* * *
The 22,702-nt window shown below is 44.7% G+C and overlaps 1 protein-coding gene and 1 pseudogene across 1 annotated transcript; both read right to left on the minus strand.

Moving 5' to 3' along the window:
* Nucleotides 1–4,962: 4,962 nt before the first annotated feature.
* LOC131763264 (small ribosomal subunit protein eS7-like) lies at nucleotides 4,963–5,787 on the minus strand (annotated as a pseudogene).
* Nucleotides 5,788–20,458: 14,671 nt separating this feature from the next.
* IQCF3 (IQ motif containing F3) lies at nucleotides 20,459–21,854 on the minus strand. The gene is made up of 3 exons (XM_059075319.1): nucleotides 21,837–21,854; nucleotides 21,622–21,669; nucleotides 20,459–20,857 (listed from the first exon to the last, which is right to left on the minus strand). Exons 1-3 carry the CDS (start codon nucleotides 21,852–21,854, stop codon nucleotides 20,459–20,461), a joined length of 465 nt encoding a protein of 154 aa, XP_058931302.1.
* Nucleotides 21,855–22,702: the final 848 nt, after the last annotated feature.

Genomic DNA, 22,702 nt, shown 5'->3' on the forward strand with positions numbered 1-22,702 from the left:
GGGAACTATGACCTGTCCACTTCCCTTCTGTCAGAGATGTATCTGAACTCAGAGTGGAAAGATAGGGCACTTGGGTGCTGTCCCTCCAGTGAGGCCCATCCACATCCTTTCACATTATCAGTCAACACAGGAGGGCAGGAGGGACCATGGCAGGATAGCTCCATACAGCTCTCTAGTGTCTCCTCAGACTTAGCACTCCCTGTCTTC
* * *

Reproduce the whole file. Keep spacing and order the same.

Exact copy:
The 22,702-nt window shown below is 44.7% G+C and overlaps 1 protein-coding gene and 1 pseudogene across 1 annotated transcript; both read right to left on the minus strand.

Moving 5' to 3' along the window:
* Nucleotides 1–4,962: 4,962 nt before the first annotated feature.
* LOC131763264 (small ribosomal subunit protein eS7-like) lies at nucleotides 4,963–5,787 on the minus strand (annotated as a pseudogene).
* Nucleotides 5,788–20,458: 14,671 nt separating this feature from the next.
* IQCF3 (IQ motif containing F3) lies at nucleotides 20,459–21,854 on the minus strand. The gene is made up of 3 exons (XM_059075319.1): nucleotides 21,837–21,854; nucleotides 21,622–21,669; nucleotides 20,459–20,857 (listed from the first exon to the last, which is right to left on the minus strand). Exons 1-3 carry the CDS (start codon nucleotides 21,852–21,854, stop codon nucleotides 20,459–20,461), a joined length of 465 nt encoding a protein of 154 aa, XP_058931302.1.
* Nucleotides 21,855–22,702: the final 848 nt, after the last annotated feature.

Genomic DNA, 22,702 nt, shown 5'->3' on the forward strand with positions numbered 1-22,702 from the left:
GGGAACTATGACCTGTCCACTTCCCTTCTGTCAGAGATGTATCTGAACTCAGAGTGGAAAGATAGGGCACTTGGGTGCTGTCCCTCCAGTGAGGCCCATCCACATCCTTTCACATTATCAGTCAACACAGGAGGGCAGGAGGGACCATGGCAGGATAGCTCCATACAGCTCTCTAGTGTCTCCTCAGACTTAGCACTCCCTGTCTTC